A little while back, I talked briefly about a SharePoint solution framework I built some years back, that I’ve now decided to dub Magick the Framework.
In this article, I want to talk about the problems that Magick solves and why it makes your SharePoint development life much easier. I’ll stay away as much as possible from technical lingo, but to understand what really goes on, you need to understand the basics of SharePoint solutions, features, and some Microsoft policies.
Let me elaborate…
What You Need to Know
First, you need to know that a SharePoint solution in this context is a WSP file, whether a farm solution or a sandbox solution.
A solution is basically a compressed file that contains files and instructions on how to deploy those files to a SharePoint farm. Think of them as software installation packages for SharePoint; like a setup.exe file is for Windows.
When third tier developers build things for SharePoint, they usually end up with a WSP file that they then hand over to a farm administrator for installation. The farm administrator will then install and deploy the solution and the components of the solution then becomes available to users of the farm.
These components are often of a specific type called features. A SharePoint feature can simplest be explained as being a plug-in to SharePoint that extends the default functionality of SharePoint somehow. Features are extremely powerful and flexible, and can both deploy things like web parts, list and list templates, new sites, or they can perform specific actions when you activate them.
The last thing you need to know is something about Microsoft’s policies on modifying components after they have been deployed.
There are specific guidelines on what can be changed and what cannot be modified in certain situations. To make it very easy to understand and to avoid a lot of confusion, you can remember that for almost all things, you cannot make changes to any deployed solution, feature, template, or page after it has been deployed once.
Note: There are certainly exceptions to the rule, but if you remember to not change anything after deployment, you’re safe.
These policies exist for very good reasons. In SharePoint, features, templates, and solutions are recipes for what needs to be done. Just like when you are making a dish from a recipe, the result is not dependent on the recipe after it has been created. In other words, if you bake a loaf of bread and then change the recipe, the bread you already made doesn’t change; only future loaves fill be different.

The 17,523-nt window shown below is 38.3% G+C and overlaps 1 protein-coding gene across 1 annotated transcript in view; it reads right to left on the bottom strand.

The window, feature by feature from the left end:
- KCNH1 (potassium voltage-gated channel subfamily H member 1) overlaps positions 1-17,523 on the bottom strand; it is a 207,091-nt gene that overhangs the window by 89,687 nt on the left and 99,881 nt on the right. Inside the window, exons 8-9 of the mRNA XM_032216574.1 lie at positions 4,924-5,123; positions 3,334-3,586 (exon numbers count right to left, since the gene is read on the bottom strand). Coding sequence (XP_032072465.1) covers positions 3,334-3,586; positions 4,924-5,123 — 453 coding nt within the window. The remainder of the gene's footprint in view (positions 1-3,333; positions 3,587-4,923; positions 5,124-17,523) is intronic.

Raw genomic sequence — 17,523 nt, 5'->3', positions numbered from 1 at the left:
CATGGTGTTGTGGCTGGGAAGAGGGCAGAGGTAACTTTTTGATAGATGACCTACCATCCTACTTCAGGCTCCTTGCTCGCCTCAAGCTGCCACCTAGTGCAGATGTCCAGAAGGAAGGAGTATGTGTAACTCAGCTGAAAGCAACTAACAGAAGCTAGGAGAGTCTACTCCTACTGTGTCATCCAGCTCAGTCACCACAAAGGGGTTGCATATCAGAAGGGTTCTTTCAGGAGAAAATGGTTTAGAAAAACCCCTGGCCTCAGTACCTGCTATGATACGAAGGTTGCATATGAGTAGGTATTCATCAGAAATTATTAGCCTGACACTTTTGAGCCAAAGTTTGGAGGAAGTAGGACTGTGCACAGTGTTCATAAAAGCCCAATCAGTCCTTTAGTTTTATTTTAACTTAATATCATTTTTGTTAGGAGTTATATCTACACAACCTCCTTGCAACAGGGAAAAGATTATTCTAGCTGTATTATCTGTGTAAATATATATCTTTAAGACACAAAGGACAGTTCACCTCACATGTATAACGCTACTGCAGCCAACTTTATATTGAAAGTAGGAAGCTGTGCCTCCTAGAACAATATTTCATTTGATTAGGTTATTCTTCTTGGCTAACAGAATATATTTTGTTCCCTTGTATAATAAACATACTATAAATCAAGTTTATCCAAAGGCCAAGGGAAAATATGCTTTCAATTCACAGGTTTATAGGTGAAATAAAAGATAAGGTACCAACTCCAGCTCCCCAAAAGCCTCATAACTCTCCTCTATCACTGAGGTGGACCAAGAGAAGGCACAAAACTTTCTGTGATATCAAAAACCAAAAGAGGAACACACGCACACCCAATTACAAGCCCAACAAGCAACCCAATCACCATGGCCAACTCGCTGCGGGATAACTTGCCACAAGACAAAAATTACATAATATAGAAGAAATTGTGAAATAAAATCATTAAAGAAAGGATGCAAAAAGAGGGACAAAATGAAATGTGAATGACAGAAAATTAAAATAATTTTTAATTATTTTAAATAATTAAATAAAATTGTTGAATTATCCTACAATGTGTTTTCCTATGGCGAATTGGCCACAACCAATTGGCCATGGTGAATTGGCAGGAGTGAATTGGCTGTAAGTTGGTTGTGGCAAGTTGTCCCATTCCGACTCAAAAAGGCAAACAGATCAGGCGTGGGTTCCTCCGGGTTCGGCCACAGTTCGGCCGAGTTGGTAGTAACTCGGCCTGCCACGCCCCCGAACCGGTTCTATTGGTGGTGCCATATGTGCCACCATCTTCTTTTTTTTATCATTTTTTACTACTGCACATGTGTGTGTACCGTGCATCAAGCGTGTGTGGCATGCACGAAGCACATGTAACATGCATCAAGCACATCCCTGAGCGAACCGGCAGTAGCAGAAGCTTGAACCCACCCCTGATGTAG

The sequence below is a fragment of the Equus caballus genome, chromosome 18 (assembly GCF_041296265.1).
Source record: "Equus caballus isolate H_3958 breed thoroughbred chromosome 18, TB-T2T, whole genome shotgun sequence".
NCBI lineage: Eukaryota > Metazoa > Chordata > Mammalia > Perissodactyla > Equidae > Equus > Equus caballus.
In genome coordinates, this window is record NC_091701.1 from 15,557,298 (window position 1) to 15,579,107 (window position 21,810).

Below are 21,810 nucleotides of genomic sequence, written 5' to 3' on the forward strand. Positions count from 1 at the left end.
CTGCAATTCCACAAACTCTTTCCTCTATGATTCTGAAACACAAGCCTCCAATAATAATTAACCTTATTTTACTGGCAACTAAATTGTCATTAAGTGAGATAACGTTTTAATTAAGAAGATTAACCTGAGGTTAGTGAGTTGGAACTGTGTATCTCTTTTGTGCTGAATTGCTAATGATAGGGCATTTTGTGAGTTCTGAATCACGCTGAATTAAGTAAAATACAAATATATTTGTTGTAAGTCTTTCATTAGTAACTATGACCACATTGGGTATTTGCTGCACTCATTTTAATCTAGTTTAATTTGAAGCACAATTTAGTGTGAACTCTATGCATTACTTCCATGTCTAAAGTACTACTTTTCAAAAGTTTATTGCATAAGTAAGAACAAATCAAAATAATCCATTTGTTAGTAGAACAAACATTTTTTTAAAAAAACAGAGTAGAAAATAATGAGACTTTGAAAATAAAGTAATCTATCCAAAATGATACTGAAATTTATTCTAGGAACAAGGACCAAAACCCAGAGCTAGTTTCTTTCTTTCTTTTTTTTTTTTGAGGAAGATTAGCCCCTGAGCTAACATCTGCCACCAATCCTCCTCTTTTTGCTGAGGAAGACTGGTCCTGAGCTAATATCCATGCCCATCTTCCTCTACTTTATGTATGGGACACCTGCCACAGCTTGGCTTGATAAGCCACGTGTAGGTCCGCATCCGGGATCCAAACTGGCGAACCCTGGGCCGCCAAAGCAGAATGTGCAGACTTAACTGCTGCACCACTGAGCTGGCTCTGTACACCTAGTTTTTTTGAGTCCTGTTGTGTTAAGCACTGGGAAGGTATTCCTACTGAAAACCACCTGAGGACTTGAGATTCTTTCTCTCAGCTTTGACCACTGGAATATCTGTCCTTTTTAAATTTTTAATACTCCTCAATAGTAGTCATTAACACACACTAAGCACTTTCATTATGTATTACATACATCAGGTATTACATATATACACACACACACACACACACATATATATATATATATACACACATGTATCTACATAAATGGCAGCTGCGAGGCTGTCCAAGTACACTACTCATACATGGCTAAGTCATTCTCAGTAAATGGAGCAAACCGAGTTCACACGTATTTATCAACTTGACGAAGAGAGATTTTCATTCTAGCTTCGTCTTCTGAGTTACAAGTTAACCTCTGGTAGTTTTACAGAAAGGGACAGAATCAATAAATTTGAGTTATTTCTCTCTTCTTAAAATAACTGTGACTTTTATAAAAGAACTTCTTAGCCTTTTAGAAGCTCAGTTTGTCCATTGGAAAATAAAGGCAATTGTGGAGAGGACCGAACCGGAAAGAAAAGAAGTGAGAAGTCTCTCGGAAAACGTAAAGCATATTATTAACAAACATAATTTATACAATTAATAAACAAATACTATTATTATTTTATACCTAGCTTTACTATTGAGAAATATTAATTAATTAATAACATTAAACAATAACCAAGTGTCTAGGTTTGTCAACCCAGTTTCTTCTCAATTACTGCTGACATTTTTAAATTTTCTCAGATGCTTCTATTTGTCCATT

However, there are exceptions to this as well. For example, list definitions or pages actually exist in the features and go away if you remove the features. This is by design, and if you utilize it the way it is meant to be utilized, you create a very powerful system for managing content.
The catch, though, is that when you modify an existing component, because it can partially be a recipe and partially a template, your recipe and template no longer matches what is on the site. In fact, the site itself can completely break down because the site expects certain components of certain functionality to be there.
In short, then, when you have deployed your solution once, you should never expect to be able to change that solution again, which places a huge burden on the design and architecture; if you make mistakes, you’re never going to be able to fix it.
Magick seeks to solve this challenge without breaking any of the Microsoft policies on changes. In fact, Magick allows you to be even more strict with your own policies than Microsoft demands, but without sacrificing any of the flexibility.
Key Principles of Magick
To accomplish this goal, Magick encourages certain patterns and principles in the way you develop your SharePoint solutions.
1. Use as little static code as possible
The first and by far the most important principle is that we want to limit the amount of code that cannot be changed or is static. We can’t break Microsoft’s policies about changing deployed content, so we want to minimize the chances of us wanting to do so.
The most visible aspect of this is how you design site templates or site definitions. In Magick, you want your site templates and site definitions to be as empty as possible. In fact, a site definition that contains absolutely nothing is perfect.
Of course, a completely empty site isn’t very useful, which brings us to the next principle of Magick.
2. Make all components atomic
This principle means that you break down your functionality into as small pieces as possible, and have each component do one thing and one thing only.
For example, although it is possible to have a single feature that both deploy a list definition or template and that creates a list instance from that definition, doing so means that you break the principle of atomic components. Instead, you should have one feature that deploys the definition or template and another feature that creates the list.